Risk is back on.
Around a third of investors want to be “more agressive” when it comes to taking risks now that Greece is making deals with its creditors, according to a Barclays survey.
There are two types of investing strategies when it comes to risk — risk-on and risk-off.
With risk-on, investors look for high returns in assets that change price quickly. Traditionally the easiest and cheapest way to do this is to load up on shares.
The risk-off strategy is aimed at protecting money rather than making it. People flee to safer assets — usually the sovereign bonds of big countries like Germany — because they exhibit smaller price movements and are highly liquid, meaning they can be sold quickly if you need the cash.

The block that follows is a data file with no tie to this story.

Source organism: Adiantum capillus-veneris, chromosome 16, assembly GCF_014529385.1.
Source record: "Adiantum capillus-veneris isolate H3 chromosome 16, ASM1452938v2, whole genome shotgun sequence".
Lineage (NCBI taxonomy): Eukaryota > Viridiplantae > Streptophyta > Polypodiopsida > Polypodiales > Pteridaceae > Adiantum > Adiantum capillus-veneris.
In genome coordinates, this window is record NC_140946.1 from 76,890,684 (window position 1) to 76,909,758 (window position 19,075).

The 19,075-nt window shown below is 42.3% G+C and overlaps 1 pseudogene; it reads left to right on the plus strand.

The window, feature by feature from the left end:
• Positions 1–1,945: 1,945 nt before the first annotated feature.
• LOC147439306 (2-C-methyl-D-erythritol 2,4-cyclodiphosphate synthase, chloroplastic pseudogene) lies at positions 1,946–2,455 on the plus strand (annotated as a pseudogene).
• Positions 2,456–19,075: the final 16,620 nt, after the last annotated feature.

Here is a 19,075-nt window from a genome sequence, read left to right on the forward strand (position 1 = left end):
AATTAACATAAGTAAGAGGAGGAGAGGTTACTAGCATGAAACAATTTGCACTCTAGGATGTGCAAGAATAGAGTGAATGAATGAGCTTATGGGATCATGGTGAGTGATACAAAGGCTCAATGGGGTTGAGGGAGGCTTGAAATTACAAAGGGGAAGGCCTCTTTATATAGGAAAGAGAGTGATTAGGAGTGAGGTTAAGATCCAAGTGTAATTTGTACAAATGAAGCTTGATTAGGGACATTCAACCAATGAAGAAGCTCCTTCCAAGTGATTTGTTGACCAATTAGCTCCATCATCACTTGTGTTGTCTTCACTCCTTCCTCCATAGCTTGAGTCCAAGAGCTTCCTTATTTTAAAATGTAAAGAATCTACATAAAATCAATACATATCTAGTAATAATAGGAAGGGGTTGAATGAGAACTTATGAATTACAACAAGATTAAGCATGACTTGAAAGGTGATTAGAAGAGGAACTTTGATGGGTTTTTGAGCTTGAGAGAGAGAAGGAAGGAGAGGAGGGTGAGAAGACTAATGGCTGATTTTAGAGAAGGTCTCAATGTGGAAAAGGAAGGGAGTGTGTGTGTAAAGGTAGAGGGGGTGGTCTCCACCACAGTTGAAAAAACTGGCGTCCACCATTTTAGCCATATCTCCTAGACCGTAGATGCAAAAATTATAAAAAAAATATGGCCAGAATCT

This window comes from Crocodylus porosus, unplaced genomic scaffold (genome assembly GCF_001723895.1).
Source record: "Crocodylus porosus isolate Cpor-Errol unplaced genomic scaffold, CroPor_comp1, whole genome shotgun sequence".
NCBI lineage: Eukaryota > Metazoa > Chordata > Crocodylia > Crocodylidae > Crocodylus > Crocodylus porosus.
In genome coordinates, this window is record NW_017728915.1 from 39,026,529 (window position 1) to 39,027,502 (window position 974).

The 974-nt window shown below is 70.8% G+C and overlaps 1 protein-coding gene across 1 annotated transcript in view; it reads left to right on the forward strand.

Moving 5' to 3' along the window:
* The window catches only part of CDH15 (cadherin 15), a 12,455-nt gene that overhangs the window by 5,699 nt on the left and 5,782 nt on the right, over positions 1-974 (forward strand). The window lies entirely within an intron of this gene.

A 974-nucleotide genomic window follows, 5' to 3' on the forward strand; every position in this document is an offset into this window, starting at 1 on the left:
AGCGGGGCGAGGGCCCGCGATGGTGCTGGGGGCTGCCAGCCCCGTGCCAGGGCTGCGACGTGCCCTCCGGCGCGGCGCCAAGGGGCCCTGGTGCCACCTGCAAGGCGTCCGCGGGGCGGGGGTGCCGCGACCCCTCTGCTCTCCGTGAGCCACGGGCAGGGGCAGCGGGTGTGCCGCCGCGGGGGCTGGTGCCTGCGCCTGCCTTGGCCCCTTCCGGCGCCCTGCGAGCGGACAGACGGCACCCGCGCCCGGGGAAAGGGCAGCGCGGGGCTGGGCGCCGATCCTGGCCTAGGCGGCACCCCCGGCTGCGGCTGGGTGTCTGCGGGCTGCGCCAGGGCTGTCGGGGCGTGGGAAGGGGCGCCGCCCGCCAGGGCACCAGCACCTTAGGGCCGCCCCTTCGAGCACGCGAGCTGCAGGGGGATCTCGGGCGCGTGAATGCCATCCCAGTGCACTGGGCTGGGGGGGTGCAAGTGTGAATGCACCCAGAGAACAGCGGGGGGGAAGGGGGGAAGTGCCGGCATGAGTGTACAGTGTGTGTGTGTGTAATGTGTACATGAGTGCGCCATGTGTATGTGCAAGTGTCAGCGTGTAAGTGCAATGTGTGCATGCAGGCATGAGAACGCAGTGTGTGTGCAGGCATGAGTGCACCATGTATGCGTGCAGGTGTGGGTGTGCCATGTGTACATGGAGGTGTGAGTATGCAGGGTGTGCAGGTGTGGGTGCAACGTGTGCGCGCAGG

Investors go risk-off in times of economic uncertainty or a crisis, such as the recent Greek debt crisis.
Clearly investors now think the worst of that is behind us. Fewer than 90 of the 1007 people surveyed by Barclays say they feel more conservative since Greece struck a deal to stay in the Euro earlier this month.
They’re a confident bunch — 38% of them say they have a high “level of conviction” around trades they’re considering, while only 15% said have a low level of confidence. 43% are neutral.
The chart below shows that shares are by far the most popular asset class for risk-hungry investors, while commodities have fallen completely out of favour because the Chinese slowdown has reduced demand for industrial materials such as iron ore.
This is where investors are thinking of making their bets:
This appetite for risk and increased confidence is surprising seeing as there are still a lot of negotiations to be had between Greece and its creditors.
The country must pay back €3 billion (£2.12 billion, $US3.3 billion) to the ECB by August 20 and is working to secure a third bailout worth €85 billion (£60 billion, $US94 billion) over the next three years.
But that’s why they call it risk.
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